In case you haven’t heard, let’s get you up to speed:
Back in the 1970’s, writers and artists at Marvel were a “Work for Hire,” meaning they were paid as they were hired for the work they do. They had to sign contracts giving up their rights as creator and what-not – essentially allowing Marvel to generate all the proceeds over whatever characters are created via these WfH folks. This was done with Gary Friedrich in 1978.
Later in the 80’s, when Jim Shooter took over Marvel, he made sure all creators, writers and artists got their fair share when it came to royalties. Unfortunately, this was before Friedrich signed his contract.
In 2007, that Nic Cage “Ghost Rider” film popped up. It (somehow) made millions and Marvel collected big time. Friedrich sued Marvel claiming the character he created was exploited (as I’m sure the 1978 contract didn’t mention “major motion picture”) at the time. On December 28th, 2011, Friedrich lost his case against Marvel and that was to be the end of it. Alas.
Marvel counter-sued Friedrich over legal fees as well as unauthorized Ghost Rider material such as cards, postcards, shirts, and the kicker: sketches at conventions.
Gary Friedrich sued Marvel over rights to Ghost Rider. Gary lost. Marvel sued Gary for unauthorized exploitation of their trademarked Ghost Rider property. Gary lost. He is obliged to pay Marvel $17,000.
(Shooter also goes on to explain another great deal of legalities with the case that is quite interesting, so check that out too!)
Currently the internet is in an uproar of disgust towards Marvel (who remember is owned by Disney) for what they’re doing to Friedrich. Friedrich went on his Facebook to state:
Since the various news agencies and websites have reported the ruling against me on my claims against Marvel in the Ghost Rider lawsuit, and the assessment of a $17,000 judgment against me and my company instead, I have read an amazing amount of comments in my support on the internet, and have received many messages of support directly. Although the reports of my employment situation and financial difficulties as well as problems with my health are unfortunately true, I want to let everyone in the comic book world, especially my supporters and fans of the Ghost Rider character which I invented, created, and wrote, that I am going to appeal the Court’s ruling and continue to fight this as long as I am able and that your support of me means more than you will ever know. I have heard your voices. I thank you with alll my heart, and I appreciate your thoughts and best wishes as I soldier on.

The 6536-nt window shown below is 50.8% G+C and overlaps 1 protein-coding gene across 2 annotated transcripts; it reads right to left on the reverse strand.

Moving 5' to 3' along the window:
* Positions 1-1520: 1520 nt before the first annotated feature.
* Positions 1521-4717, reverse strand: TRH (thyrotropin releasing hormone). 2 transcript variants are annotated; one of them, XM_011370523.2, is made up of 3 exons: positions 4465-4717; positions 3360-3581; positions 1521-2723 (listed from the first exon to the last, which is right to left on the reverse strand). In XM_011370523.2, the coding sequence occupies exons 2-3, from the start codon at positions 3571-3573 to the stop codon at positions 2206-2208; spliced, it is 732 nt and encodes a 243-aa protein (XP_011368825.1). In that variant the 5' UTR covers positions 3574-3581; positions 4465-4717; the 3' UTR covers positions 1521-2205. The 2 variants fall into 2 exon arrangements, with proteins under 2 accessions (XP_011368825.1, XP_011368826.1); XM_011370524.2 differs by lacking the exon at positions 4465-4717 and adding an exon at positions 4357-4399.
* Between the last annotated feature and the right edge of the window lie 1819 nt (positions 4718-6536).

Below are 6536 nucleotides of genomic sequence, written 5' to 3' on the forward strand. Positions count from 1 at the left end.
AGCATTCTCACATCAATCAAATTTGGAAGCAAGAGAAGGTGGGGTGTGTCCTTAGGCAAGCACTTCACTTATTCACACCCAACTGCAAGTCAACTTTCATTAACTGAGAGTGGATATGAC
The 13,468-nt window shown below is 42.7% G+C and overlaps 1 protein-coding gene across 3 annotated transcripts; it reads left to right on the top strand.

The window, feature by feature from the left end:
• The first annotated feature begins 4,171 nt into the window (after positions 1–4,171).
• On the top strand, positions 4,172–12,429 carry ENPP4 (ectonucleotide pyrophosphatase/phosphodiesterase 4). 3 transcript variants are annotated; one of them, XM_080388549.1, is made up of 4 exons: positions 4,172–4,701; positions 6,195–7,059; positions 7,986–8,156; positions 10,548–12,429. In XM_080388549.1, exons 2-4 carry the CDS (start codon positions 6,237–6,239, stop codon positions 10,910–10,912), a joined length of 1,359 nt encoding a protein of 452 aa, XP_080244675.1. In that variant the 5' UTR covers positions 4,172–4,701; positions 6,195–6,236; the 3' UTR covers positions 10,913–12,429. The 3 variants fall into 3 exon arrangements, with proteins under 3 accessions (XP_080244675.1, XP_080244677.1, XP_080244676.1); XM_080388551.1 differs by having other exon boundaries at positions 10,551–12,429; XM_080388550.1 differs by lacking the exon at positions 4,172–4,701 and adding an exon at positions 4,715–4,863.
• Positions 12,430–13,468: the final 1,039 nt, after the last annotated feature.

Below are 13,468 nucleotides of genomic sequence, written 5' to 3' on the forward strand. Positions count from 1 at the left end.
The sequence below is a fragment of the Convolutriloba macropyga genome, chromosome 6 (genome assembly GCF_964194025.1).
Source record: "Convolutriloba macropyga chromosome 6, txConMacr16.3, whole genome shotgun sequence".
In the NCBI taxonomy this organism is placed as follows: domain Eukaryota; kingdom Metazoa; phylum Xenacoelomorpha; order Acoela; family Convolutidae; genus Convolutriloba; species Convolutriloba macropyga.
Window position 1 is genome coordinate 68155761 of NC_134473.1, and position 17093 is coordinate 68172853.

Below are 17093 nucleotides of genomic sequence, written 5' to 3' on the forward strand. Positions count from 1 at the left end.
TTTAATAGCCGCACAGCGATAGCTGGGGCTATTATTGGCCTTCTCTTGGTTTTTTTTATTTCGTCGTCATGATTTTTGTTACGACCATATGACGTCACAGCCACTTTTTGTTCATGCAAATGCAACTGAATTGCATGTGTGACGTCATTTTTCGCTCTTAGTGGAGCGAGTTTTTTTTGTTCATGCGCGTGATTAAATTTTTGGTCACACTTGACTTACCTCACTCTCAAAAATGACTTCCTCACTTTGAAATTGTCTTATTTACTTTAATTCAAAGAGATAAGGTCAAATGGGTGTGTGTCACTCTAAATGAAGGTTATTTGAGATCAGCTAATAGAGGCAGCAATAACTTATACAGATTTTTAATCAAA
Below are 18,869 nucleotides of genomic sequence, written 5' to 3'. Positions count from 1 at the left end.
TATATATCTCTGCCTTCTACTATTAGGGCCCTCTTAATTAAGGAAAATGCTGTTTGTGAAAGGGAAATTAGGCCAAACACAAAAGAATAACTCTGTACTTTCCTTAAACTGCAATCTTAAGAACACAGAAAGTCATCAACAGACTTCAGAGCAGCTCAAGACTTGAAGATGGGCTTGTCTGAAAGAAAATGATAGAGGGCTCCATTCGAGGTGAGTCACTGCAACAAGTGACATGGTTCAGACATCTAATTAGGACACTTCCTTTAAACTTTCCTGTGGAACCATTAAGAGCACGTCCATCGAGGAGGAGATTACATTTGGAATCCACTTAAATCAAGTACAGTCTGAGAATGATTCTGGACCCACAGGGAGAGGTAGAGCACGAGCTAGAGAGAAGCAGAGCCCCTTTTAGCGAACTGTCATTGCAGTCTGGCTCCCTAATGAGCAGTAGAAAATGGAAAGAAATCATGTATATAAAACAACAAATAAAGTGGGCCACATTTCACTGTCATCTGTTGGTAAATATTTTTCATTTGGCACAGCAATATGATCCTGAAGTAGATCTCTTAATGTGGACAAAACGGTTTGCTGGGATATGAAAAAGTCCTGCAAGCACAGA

Feel free to keep in touch with me via e-mail: email@example.com.
Thanks again and God bless you.
Over at writer Steve Niles’ site, you can donate directly to Friedrich to help him out financially through a PayPal account set up for him.
But like I said – that kicker – no more sketches at conventions. While it’s not in place yet, it’s terrifying to know that at any time, these creators can be buckled down and told that they owe their parent companies money. Conventions have always been another way for a creator to get additional wages to their already-low pay. To take that away from them is down-right mean.
However, on the legal side of things, it’s considered right.
So is Marvel in the right? Is this going to be the new status quo for conventions now – the fear of creators getting sued for making extra cash on the side? If so, then what about fan art and things like Tumblr? I can only imagine it being a real-life SOPA for comic creators.